4. Abstract We present the localization and host galaxies of one repeating and two apparently nonrepeating fast radio bursts (FRBs). FRB 20180301A was detected and localized with the Karl G. Jansky Very Large Array to a star-forming galaxy at z = 0.3304. FRB20191228A and FRB20200906A were detected and localized by the Australian Square Kilometre Array Pathfinder to host galaxies at z = 0.2430 and z = 0.3688, respectively. We combine these with 13 other well-localized FRBs in the literature, and analyze the host galaxy properties. We find no significant differences in the host properties of repeating and apparently nonrepeating FRBs. FRB hosts are moderately star forming, with masses slightly offset from the star-forming main sequence. Star formation and low-ionization nuclear emission-line region emission are major sources of ionization in FRB host galaxies, with the former dominant in repeating FRB hosts. FRB hosts do not track stellar mass and star formation as seen in field galaxies (more than 95% confidence). FRBs are rare in massive red galaxies, suggesting that progenitor formation channels are not solely dominated by delayed channels which lag star formation by gigayears. The global properties of FRB hosts are indistinguishable from core-collapse supernovae and short gamma-ray bursts hosts, andmore »the spatial offset (from galaxy centers) of FRBs is mostly inconsistent with that of the Galactic neutron star population (95% confidence). The spatial offsets of FRBs (normalized to the galaxy effective radius) also differ from those of globular clusters in late- and early-type galaxies with 95% confidence.« less
  5. Abstract We present radio observations (1–40 GHz) for 36 classical novae, representing data from over five decades compiled from the literature, telescope archives, and our own programs. Our targets display a striking diversity in their optical parameters (e.g., spanning optical fading timescales, t 2 = 1–263 days), and we find a similar diversity in the radio light curves. Using a brightness temperature analysis, we find that radio emission from novae is a mixture of thermal and synchrotron emission, with nonthermal emission observed at earlier times. We identify high brightness temperature emission ( T B > 5 × 10 4 K) as an indication of synchrotron emission in at least nine (25%) of the novae. We find a class of synchrotron-dominated novae with mildly evolved companions, exemplified by V5589 Sgr and V392 Per, that appear to be a bridge between classical novae with dwarf companions and symbiotic binaries with giant companions. Four of the novae in our sample have two distinct radio maxima (the first dominated by synchrotron and the later by thermal emission), and in four cases the early synchrotron peak is temporally coincident with a dramatic dip in the optical light curve, hinting at a common site for particlemore »acceleration and dust formation. We publish the light curves in a machine-readable table and encourage the use of these data by the broader community in multiwavelength studies and modeling efforts.« less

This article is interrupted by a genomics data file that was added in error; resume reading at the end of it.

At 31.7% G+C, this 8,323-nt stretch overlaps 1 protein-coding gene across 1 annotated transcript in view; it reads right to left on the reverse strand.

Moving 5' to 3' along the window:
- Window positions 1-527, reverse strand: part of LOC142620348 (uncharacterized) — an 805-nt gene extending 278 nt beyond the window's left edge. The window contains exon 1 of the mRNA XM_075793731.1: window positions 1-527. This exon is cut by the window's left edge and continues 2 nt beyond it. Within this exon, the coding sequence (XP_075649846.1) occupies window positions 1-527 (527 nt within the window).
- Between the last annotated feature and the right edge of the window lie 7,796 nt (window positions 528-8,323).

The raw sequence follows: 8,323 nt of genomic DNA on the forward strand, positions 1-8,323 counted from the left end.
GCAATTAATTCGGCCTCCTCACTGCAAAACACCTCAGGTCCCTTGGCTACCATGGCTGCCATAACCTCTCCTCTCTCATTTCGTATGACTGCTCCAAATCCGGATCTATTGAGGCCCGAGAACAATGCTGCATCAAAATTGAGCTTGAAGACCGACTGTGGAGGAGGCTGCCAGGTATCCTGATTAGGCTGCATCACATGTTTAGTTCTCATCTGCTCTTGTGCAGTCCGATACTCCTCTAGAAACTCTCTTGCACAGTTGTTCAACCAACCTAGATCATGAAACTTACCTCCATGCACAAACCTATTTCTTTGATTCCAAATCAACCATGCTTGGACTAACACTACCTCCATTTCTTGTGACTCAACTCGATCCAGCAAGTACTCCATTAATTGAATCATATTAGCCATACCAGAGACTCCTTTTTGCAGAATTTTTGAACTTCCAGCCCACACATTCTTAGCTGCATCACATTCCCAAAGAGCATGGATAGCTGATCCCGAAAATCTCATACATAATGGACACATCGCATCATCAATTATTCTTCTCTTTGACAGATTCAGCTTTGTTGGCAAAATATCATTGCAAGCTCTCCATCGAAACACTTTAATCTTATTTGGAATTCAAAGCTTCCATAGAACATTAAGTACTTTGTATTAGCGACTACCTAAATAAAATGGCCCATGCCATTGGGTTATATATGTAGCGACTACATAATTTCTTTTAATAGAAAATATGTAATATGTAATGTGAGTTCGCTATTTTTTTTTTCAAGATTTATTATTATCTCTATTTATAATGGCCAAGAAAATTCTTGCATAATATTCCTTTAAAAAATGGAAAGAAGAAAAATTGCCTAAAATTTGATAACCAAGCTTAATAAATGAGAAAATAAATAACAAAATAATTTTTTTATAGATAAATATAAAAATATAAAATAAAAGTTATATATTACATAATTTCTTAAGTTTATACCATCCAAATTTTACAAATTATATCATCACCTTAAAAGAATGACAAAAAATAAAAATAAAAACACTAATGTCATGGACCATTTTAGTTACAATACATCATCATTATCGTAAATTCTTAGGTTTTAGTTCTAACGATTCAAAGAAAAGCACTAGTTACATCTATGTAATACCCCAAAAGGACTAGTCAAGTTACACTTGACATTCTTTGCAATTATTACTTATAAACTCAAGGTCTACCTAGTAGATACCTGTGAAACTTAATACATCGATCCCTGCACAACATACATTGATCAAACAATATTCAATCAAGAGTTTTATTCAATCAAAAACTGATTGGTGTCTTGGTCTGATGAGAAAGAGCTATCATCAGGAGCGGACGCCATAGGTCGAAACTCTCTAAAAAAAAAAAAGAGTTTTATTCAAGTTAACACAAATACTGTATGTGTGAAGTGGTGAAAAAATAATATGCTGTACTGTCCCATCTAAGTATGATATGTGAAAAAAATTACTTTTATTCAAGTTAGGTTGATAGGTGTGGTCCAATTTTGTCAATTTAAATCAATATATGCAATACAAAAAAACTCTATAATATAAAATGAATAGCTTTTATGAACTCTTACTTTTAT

6. Abstract We present high-cadence optical, ultraviolet (UV), and near-infrared data of the nearby ( D ≈ 23 Mpc) Type II supernova (SN) 2021yja. Many Type II SNe show signs of interaction with circumstellar material (CSM) during the first few days after explosion, implying that their red supergiant (RSG) progenitors experience episodic or eruptive mass loss. However, because it is difficult to discover SNe early, the diversity of CSM configurations in RSGs has not been fully mapped. SN 2021yja, first detected within ≈ 5.4 hours of explosion, shows some signatures of CSM interaction (high UV luminosity and radio and x-ray emission) but without the narrow emission lines or early light-curve peak that can accompany CSM. Here we analyze the densely sampled early light curve and spectral series of this nearby SN to infer the properties of its progenitor and CSM. We find that the most likely progenitor was an RSG with an extended envelope, encompassed by low-density CSM. We also present archival Hubble Space Telescope imaging of the host galaxy of SN 2021yja, which allows us to place a stringent upper limit of ≲ 9 M ☉ on the progenitor mass. However, this is in tension with some aspects of themore »SN evolution, which point to a more massive progenitor. Our analysis highlights the need to consider progenitor structure when making inferences about CSM properties, and that a comprehensive view of CSM tracers should be made to give a fuller view of the last years of RSG evolution.« less
    Free, publicly-accessible full text available August 1, 2023
  7. Free, publicly-accessible full text available May 1, 2023